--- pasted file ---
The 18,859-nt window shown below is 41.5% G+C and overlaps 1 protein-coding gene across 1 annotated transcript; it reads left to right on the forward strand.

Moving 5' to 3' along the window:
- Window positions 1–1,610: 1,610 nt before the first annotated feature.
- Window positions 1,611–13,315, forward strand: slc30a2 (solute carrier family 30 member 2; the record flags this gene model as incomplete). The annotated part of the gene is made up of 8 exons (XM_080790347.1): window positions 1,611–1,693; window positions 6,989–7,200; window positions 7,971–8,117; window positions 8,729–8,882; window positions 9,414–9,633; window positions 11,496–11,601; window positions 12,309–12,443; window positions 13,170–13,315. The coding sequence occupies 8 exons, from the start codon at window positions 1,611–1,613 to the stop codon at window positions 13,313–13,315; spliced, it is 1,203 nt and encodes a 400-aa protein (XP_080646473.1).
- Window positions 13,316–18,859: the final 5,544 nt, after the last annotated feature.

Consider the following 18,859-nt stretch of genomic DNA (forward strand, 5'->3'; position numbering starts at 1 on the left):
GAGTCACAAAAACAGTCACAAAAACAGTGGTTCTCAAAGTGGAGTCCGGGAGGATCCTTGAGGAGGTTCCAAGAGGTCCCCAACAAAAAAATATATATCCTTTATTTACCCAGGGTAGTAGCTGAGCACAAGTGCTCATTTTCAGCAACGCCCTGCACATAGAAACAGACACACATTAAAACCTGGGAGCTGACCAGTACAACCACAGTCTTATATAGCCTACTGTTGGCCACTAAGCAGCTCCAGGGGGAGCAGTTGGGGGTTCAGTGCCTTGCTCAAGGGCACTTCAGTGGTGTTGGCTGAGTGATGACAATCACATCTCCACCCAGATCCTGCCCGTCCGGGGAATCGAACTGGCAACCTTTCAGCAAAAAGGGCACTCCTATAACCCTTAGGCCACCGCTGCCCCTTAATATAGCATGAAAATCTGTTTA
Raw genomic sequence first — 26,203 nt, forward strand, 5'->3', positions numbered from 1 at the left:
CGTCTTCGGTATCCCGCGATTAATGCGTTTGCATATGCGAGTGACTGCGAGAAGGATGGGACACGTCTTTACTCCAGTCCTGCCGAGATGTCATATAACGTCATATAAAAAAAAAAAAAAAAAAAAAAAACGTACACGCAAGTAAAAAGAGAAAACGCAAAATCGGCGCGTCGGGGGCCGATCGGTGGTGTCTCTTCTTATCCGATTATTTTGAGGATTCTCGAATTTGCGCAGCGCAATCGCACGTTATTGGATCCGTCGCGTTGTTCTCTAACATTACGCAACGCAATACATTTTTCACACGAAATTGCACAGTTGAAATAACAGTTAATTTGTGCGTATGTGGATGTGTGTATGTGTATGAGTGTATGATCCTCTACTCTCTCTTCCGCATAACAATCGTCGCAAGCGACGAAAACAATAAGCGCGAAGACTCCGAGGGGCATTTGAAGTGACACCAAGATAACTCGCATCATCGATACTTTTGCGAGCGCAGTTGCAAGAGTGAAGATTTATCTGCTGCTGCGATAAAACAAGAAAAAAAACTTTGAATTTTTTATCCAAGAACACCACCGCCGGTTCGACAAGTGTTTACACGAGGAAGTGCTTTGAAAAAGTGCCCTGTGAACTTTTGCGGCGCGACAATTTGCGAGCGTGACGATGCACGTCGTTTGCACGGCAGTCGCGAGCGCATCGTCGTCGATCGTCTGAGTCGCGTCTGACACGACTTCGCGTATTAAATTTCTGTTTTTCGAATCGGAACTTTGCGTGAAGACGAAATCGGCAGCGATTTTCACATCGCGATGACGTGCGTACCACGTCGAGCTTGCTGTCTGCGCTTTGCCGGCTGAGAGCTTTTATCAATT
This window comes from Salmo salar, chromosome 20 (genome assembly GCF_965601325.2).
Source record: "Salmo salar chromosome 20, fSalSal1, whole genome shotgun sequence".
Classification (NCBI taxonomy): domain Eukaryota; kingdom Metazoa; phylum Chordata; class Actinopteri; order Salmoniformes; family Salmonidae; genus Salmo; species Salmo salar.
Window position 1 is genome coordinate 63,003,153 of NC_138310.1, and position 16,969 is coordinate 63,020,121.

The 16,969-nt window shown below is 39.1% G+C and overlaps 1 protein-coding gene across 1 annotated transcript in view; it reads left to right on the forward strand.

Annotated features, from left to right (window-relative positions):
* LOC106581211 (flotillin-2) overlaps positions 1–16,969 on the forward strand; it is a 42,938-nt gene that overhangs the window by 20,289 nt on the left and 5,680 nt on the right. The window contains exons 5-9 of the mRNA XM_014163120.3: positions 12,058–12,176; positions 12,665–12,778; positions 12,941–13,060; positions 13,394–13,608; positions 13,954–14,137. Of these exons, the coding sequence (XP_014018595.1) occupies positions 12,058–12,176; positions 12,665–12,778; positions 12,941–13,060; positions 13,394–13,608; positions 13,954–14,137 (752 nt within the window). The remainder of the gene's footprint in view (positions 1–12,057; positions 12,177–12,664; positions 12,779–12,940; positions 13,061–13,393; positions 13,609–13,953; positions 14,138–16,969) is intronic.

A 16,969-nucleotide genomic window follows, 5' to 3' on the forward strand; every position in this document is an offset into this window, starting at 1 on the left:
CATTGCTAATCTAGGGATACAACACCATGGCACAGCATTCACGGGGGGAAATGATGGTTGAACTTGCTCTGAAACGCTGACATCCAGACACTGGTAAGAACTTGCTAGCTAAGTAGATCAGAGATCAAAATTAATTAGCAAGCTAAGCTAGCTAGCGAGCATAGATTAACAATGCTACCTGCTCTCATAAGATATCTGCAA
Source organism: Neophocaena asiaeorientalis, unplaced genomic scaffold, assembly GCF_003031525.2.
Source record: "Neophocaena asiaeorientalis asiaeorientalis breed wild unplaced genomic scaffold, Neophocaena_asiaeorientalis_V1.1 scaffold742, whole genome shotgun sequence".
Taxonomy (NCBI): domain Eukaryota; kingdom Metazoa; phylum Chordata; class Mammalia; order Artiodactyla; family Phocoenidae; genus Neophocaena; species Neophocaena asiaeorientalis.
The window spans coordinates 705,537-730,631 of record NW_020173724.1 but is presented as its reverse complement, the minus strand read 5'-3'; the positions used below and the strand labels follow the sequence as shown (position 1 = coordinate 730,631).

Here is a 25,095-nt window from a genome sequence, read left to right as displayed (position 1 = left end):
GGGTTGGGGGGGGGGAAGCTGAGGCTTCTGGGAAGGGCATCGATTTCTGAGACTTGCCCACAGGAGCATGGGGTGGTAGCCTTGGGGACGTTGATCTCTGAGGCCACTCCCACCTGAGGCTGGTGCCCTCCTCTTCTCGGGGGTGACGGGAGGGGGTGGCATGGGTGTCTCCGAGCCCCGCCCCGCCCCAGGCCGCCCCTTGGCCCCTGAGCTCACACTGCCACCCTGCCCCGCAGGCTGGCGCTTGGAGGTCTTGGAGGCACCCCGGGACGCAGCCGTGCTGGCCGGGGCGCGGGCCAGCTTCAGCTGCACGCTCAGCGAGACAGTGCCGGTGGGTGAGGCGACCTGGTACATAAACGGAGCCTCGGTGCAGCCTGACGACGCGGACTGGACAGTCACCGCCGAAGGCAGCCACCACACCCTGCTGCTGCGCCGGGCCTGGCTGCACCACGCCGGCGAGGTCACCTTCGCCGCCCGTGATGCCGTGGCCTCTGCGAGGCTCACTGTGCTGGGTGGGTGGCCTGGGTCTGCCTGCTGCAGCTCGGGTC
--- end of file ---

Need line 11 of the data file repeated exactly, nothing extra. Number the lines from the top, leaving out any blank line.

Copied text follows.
Source record: "Salmo salar chromosome 20, fSalSal1, whole genome shotgun sequence".